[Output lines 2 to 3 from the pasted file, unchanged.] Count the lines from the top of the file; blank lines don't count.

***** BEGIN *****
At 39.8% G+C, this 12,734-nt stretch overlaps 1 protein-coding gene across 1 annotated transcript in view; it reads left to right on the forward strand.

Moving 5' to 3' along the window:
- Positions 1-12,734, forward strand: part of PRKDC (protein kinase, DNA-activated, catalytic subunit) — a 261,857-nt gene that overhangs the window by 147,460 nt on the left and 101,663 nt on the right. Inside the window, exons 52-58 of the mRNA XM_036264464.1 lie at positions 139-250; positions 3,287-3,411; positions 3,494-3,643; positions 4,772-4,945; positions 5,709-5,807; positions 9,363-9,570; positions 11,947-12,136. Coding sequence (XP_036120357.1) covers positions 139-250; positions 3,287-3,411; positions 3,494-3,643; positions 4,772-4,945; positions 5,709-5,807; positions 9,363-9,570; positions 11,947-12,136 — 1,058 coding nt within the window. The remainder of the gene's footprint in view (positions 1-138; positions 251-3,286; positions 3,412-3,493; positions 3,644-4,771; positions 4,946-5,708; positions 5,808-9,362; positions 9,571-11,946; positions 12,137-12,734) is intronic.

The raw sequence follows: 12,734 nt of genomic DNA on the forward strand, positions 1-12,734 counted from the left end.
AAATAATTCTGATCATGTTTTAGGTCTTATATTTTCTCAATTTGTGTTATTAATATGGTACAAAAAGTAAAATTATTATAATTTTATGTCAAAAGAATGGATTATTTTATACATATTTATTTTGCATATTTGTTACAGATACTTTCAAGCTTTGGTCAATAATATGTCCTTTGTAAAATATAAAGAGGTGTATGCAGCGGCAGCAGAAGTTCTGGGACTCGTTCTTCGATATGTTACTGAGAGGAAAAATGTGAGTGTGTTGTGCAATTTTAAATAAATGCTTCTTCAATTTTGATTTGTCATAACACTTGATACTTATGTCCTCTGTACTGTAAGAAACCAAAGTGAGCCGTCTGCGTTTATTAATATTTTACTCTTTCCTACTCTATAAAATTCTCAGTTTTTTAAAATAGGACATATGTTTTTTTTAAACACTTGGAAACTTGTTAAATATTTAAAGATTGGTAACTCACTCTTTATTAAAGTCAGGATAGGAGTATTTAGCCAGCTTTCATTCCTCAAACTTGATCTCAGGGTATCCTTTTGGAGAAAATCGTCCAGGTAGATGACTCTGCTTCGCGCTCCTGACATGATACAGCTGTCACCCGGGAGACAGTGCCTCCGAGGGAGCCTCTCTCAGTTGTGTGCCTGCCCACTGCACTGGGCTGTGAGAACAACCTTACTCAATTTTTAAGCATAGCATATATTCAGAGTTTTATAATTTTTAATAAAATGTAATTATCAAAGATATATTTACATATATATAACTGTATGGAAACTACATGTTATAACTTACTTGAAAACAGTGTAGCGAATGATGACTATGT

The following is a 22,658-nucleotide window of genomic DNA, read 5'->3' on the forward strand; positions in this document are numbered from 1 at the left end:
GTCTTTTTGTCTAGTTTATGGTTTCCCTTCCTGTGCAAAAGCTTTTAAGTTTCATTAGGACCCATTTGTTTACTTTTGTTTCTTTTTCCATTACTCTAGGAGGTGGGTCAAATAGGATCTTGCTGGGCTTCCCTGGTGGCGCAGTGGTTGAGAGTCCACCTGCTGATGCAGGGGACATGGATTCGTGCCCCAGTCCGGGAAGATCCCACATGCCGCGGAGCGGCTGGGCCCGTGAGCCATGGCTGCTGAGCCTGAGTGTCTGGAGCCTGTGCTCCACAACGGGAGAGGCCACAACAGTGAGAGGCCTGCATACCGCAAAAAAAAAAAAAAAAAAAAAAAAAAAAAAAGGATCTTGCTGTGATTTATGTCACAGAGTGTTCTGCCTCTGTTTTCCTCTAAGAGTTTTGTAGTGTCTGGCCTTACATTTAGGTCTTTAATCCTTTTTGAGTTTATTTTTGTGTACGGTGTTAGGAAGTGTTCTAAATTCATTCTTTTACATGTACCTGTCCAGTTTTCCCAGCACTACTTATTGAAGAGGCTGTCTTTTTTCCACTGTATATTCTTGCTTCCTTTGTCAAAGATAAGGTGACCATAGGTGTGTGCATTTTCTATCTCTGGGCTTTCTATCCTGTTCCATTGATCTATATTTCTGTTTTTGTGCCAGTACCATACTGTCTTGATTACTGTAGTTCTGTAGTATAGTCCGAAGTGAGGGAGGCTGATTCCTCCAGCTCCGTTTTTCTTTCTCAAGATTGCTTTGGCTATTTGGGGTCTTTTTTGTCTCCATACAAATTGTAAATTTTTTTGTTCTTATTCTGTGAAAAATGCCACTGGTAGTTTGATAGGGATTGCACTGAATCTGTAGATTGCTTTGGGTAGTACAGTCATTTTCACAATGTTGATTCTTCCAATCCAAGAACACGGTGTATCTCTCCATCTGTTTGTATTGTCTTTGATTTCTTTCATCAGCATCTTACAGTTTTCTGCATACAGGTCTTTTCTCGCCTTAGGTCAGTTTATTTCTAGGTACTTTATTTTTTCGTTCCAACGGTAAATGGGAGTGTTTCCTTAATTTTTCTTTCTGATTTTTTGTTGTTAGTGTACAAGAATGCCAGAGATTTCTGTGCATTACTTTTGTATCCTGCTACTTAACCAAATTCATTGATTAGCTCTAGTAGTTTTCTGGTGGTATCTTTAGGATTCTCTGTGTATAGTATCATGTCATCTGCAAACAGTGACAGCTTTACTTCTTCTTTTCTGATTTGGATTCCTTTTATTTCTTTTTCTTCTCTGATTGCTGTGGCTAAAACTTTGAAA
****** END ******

Moving 5' to 3' along the window:
- Positions 1-12,734, forward strand: part of PRKDC (protein kinase, DNA-activated, catalytic subunit) — a 261,857-nt gene that overhangs the window by 147,460 nt on the left and 101,663 nt on the right. Inside the window, exons 52-58 of the mRNA XM_036264464.1 lie at positions 139-250; positions 3,287-3,411; positions 3,494-3,643; positions 4,772-4,945; positions 5,709-5,807; positions 9,363-9,570; positions 11,947-12,136. Coding sequence (XP_036120357.1) covers positions 139-250; positions 3,287-3,411; positions 3,494-3,643; positions 4,772-4,945; positions 5,709-5,807; positions 9,363-9,570; positions 11,947-12,136 — 1,058 coding nt within the window. The remainder of the gene's footprint in view (positions 1-138; positions 251-3,286; positions 3,412-3,493; positions 3,644-4,771; positions 4,946-5,708; positions 5,808-9,362; positions 9,571-11,946; positions 12,137-12,734) is intronic.